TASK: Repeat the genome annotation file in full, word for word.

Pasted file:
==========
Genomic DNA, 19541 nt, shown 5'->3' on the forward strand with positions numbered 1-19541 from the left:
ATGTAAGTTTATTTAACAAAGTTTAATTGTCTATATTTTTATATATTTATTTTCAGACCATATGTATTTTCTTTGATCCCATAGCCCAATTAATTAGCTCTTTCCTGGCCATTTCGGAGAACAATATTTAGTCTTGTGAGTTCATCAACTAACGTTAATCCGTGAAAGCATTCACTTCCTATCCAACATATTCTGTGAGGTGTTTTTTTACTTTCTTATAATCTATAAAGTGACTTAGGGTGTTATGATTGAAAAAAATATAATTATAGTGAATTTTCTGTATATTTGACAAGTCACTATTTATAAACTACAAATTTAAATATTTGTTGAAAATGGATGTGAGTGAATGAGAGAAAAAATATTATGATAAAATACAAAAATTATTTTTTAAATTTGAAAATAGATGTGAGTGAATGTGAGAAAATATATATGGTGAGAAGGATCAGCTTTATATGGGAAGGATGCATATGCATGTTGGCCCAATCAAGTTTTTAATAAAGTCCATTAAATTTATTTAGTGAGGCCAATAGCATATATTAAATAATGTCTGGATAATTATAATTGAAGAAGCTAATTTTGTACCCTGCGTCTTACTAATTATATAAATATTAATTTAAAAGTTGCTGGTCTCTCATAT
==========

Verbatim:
Genomic DNA, 19541 nt, shown 5'->3' on the forward strand with positions numbered 1-19541 from the left:
ATGTAAGTTTATTTAACAAAGTTTAATTGTCTATATTTTTATATATTTATTTTCAGACCATATGTATTTTCTTTGATCCCATAGCCCAATTAATTAGCTCTTTCCTGGCCATTTCGGAGAACAATATTTAGTCTTGTGAGTTCATCAACTAACGTTAATCCGTGAAAGCATTCACTTCCTATCCAACATATTCTGTGAGGTGTTTTTTTACTTTCTTATAATCTATAAAGTGACTTAGGGTGTTATGATTGAAAAAAATATAATTATAGTGAATTTTCTGTATATTTGACAAGTCACTATTTATAAACTACAAATTTAAATATTTGTTGAAAATGGATGTGAGTGAATGAGAGAAAAAATATTATGATAAAATACAAAAATTATTTTTTAAATTTGAAAATAGATGTGAGTGAATGTGAGAAAATATATATGGTGAGAAGGATCAGCTTTATATGGGAAGGATGCATATGCATGTTGGCCCAATCAAGTTTTTAATAAAGTCCATTAAATTTATTTAGTGAGGCCAATAGCATATATTAAATAATGTCTGGATAATTATAATTGAAGAAGCTAATTTTGTACCCTGCGTCTTACTAATTATATAAATATTAATTTAAAAGTTGCTGGTCTCTCATAT